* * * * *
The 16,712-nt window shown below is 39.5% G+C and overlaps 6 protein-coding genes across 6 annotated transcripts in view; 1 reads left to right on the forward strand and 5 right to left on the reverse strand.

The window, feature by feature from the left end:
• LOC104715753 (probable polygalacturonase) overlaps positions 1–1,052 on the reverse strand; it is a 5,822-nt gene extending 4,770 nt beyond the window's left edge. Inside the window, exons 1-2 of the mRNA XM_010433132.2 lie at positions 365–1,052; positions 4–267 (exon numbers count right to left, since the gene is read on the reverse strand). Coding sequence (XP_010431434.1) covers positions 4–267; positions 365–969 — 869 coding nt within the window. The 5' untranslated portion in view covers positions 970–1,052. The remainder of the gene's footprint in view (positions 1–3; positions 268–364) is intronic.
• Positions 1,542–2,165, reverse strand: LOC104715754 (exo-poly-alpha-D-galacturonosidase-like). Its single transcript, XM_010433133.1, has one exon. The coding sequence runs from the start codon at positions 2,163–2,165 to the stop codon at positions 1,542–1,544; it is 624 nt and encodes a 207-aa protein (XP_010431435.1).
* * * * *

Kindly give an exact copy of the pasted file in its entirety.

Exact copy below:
The 16,712-nt window shown below is 39.5% G+C and overlaps 6 protein-coding genes across 6 annotated transcripts in view; 1 reads left to right on the forward strand and 5 right to left on the reverse strand.

The window, feature by feature from the left end:
• LOC104715753 (probable polygalacturonase) overlaps positions 1–1,052 on the reverse strand; it is a 5,822-nt gene extending 4,770 nt beyond the window's left edge. Inside the window, exons 1-2 of the mRNA XM_010433132.2 lie at positions 365–1,052; positions 4–267 (exon numbers count right to left, since the gene is read on the reverse strand). Coding sequence (XP_010431434.1) covers positions 4–267; positions 365–969 — 869 coding nt within the window. The 5' untranslated portion in view covers positions 970–1,052. The remainder of the gene's footprint in view (positions 1–3; positions 268–364) is intronic.
• Positions 1,542–2,165, reverse strand: LOC104715754 (exo-poly-alpha-D-galacturonosidase-like). Its single transcript, XM_010433133.1, has one exon. The coding sequence runs from the start codon at positions 2,163–2,165 to the stop codon at positions 1,542–1,544; it is 624 nt and encodes a 207-aa protein (XP_010431435.1).